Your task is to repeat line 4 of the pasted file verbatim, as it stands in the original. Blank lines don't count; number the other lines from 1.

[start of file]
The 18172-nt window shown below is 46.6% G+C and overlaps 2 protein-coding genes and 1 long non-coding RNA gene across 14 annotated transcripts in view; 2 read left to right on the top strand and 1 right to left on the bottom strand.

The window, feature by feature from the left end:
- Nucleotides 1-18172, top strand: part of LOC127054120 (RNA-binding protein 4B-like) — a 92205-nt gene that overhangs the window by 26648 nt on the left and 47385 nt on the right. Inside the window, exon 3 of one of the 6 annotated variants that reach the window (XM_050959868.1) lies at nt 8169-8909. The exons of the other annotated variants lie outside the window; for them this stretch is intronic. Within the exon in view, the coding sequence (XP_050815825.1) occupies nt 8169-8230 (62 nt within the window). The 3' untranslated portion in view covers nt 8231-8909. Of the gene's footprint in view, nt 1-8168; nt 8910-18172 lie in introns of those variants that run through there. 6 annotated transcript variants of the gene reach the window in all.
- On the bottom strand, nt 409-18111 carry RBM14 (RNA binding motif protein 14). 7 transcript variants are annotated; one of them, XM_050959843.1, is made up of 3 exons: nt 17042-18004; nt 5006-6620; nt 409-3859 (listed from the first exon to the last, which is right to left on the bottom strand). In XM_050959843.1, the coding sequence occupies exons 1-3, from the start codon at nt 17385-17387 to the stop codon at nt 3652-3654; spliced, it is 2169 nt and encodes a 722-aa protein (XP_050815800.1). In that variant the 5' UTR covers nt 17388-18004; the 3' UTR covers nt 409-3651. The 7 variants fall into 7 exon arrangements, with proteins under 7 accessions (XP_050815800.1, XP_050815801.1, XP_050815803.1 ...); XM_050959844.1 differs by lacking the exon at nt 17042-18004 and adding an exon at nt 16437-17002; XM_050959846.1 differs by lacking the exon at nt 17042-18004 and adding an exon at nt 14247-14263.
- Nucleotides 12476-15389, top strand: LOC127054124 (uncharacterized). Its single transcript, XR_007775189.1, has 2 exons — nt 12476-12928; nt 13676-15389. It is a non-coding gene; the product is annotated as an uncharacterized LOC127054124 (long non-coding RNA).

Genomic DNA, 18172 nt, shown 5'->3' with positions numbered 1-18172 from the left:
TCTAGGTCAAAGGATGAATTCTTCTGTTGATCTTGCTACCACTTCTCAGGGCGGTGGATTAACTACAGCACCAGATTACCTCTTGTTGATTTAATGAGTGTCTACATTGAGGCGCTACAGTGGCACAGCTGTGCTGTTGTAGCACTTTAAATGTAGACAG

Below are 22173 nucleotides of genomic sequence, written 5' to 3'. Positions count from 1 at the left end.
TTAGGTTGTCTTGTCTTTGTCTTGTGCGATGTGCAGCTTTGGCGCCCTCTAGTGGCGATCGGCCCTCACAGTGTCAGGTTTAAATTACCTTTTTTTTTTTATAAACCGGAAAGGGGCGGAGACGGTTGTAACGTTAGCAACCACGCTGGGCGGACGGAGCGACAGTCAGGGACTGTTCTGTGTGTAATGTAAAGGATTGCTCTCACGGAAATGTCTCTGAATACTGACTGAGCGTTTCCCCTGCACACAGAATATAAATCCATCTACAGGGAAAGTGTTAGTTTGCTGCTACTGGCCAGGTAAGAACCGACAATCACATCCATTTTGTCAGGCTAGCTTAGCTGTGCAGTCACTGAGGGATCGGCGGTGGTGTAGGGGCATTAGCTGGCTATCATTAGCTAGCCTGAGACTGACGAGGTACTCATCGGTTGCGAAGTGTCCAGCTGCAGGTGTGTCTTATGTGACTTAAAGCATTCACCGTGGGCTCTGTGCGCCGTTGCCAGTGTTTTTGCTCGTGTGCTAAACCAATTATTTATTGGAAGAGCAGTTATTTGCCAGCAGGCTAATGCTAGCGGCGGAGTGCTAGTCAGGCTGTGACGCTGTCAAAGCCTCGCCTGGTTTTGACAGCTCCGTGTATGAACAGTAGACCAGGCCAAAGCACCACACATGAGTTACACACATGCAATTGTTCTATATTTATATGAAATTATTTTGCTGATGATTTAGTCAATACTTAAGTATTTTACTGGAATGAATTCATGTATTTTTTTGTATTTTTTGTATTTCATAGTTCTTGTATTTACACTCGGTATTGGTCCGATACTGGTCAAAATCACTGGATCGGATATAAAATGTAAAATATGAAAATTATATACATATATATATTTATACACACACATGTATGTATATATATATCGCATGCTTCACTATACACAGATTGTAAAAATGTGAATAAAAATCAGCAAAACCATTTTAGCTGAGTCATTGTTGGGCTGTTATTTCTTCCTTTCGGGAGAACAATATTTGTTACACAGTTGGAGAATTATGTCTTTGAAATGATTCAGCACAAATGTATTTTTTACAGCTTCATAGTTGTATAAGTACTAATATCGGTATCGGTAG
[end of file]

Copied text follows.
- On the bottom strand, nt 409-18111 carry RBM14 (RNA binding motif protein 14). 7 transcript variants are annotated; one of them, XM_050959843.1, is made up of 3 exons: nt 17042-18004; nt 5006-6620; nt 409-3859 (listed from the first exon to the last, which is right to left on the bottom strand). In XM_050959843.1, the coding sequence occupies exons 1-3, from the start codon at nt 17385-17387 to the stop codon at nt 3652-3654; spliced, it is 2169 nt and encodes a 722-aa protein (XP_050815800.1). In that variant the 5' UTR covers nt 17388-18004; the 3' UTR covers nt 409-3651. The 7 variants fall into 7 exon arrangements, with proteins under 7 accessions (XP_050815800.1, XP_050815801.1, XP_050815803.1 ...); XM_050959844.1 differs by lacking the exon at nt 17042-18004 and adding an exon at nt 16437-17002; XM_050959846.1 differs by lacking the exon at nt 17042-18004 and adding an exon at nt 14247-14263.